Motorized window treatments that can open and close on command, on a schedule, or even based on room occupancy are the ultimate finishing touch for any smart home. Like smart lighting, smart window treatments offer a host of benefits in terms of convenience, security, and energy conservation. There’s a safety angle, too: There are no pull cords that pose a strangulation risk to children and pets. But the wow factor they deliver also renders them a luxury item—even deploying them one room at a time can cost thousands of dollars if each room has a lot of windows.
We’re using the term “shades” in the headline above, but we’ll cover blinds here, too. What’s the difference? Shades are a soft window covering, typically made of fabric. They roll or pull up to allow light in, and they roll or drop down to block light and provide privacy. Blinds are a hard window treatment consisting of vertical or horizontal slats, typically made of wood, metal, plastic, or a composite material. The angle of these slats can be varied to admit or restrict light, or the slats can be closed tightly to block light and provide privacy. The slats in horizontal blinds can be pulled up in a stack to fully expose the window, while the slats in vertical blinds are pulled and gathered to the left or right for the same purpose.
Here are our top picks in several categories, followed by an explanation of the terms you’ll encounter and the features you should consider when you shop for smart shades or smart blinds. You’ll find a list of all the products we’ve reviewed in this category at the bottom of the page. It’s a relatively short list right now, but we’ll add new product reviews and additional product categories as time goes on.
Updated February 28, 2022 to add a link to our news story covering the new Lutron Serena Architectural Honeycomb Shade product line. These motorized shades feature a redesigned top rail and other features that reduce light creep. They’re available in 40 new fabrics.
Best cellular smart shades
Hunter Douglas Duette shade with PowerView Automation
Hunter Douglas’ Duette with PowerView motorization smart shades are elegant, sophisticated, and luxurious. These are top-down/bottom-up shades, which means they can open in both directions, a style that provides the ultimate in privacy and light control. And Hunter Douglas’ accessories—from its innovative “battery wand” power solution to its Pebble remote controls—are absolutely top shelf. They are not inexpensive, however, and there is no DIY option available.
These are beautiful shades, but being geeks, we’re particularly enamored with their battery compartment. The compartment is integrated into the headrail, so you need only tip it down to access and replace the batteries (D cells in the unit we reviewed). You’ll need to also buy an $80 Lutron Smart Bridge to connect the shades to your Wi-Fi network, since the shades rely on a proprietary wireless protocol, but Lutron’s app is very good and the bridge can also manage the company’s excellent Caséta smart lighting products (dimmers, switches, and smart plugs), ceiling-fan controllers, and it has hooks into third-party products, ranging from Ecobee smart thermostats to Sonos multi-room audio systems. Lutron’s product line is available either through dealers, who will handle installation, or direct to the DIYer.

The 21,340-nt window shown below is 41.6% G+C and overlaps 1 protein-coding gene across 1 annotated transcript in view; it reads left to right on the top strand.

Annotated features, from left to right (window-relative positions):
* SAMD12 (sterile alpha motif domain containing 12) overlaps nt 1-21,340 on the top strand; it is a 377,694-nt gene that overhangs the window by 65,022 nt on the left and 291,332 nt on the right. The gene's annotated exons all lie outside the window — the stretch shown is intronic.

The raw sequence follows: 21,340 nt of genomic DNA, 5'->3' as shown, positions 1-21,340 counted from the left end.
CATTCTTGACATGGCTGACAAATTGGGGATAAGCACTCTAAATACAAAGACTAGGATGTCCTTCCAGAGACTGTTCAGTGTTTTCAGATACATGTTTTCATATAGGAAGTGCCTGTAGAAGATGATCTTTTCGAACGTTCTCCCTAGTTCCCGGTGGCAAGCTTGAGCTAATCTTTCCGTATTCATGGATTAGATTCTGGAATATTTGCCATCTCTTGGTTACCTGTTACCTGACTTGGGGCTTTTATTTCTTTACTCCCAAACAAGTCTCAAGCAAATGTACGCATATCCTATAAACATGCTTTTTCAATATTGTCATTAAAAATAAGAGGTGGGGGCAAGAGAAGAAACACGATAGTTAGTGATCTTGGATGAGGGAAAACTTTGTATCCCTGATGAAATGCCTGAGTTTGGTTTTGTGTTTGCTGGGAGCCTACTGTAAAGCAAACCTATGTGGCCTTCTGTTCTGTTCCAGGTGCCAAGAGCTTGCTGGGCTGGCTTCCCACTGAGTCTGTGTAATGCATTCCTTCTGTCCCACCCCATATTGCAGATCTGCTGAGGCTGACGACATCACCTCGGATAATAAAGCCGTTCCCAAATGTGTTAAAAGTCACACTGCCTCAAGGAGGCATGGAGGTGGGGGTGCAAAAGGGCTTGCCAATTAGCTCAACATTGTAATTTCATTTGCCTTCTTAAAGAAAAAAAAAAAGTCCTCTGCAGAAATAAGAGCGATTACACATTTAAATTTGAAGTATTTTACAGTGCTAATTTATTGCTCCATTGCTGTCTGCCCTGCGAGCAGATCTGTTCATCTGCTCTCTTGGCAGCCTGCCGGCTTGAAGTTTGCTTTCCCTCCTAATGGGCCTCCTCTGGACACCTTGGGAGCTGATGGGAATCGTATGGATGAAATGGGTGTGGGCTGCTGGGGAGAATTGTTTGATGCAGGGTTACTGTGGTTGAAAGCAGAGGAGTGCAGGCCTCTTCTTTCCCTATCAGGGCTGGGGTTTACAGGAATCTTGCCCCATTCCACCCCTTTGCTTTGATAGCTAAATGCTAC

Graber’s Virtual Cord cellular shades are every bit as pretty as Lutron’s, but their motors are slightly louder and their battery compartment needs to be removed from the headrail when you need to swap them out. They come with simple two-button remote controls, or you can spend extra to get more elaborate ones that can control multiple shades at the same time. These shades rely on Z-Wave technology, so you’ll need a bridge to connect them to your home Wi-Fi network. That can be Graber’s own Z-Wave bridge and app, or you can incorporate them into most any smart home system. Graber’s product line is available either through dealers, who will handle installation, or direct to the DIYer.
We don’t have a lot of experience with this type of shade, yet, but we dig the Powershades TruePoE for its innovative means of integrating with a home network. Instead of relying on disposable batteries, the motor in these shades receives both electrical power and command-and-control messages over an ethernet cable (power over ethernet, or PoE). Having hardwired access to power makes the motor in these shades more than twice as fast as the battery-powered models we’ve reviewed. DIYers take note: Powershades does not sell direct to consumers; you’ll need to talk to a professional installer if you want one.
Blinds lend an elegant flair to a home, and motorizing them renders them supremely convenient. Serena by Lutron’s smart blinds are controlled by the same smart home hub you’ll use with its Caséta smart switches and dimmers, and there’s a follow-the-sun feature that automatically adjusts the tilt of the blinds’ slats to regulate the amount of light entering the room based on the sun’s location. On the downside, they can be very expensive, but a DIY option will save you some cash.
Shopping for smart shades and blinds
Shade types Shades can be divided into four broad categories: roller, Roman, cellular (aka honeycomb), and pleated. There are other types, but those are the most common. A roller shade operates just like it sounds: A motorized roller spins to unwind a sheet of fabric to cover your window, and the roller reverses direction to pull the sheet back onto the roller, exposing the window.
A Roman shade is also made from a single sheet of fabric (or other material, lined or unlined), but it opens as cords running through rings sewn into the back of the drapery-like fabric pull up and fold the fabric into a stack. To close, the cord is slowly unwound to drop and unfold the fabric.
Cellular shades consist of multiple layers of fabric formed into honeycomb-like cells that trap air. Pleated shades are similar to cellular shades, but they’re fabricated from a single sheet of fabric and the pleats are typically much wider. Since they’re made of one sheet of fabric, the cords that lift the shade are exposed, whereas the cords in a cellular shade run through the middle of the cells and are therefore hidden. Both cellular and pleated shades raise and lower in an accordion-like fashion.
Blind types There are basically two types of blinds: Horizontal and vertical. The slats in a horizontal blind angle up and down to regulate light while vertical blinds twist left and right. The motors in these types of blinds might control only the angle of the slats, requiring the user to manually open or close them. This is particularly true of horizontal blinds since the cumulative weight of the slats can be substantial to pull up. Where shades are almost always made from fabric, blinds can be fabricated from host of materials, including wood, metal, plastic, and composites (faux wood).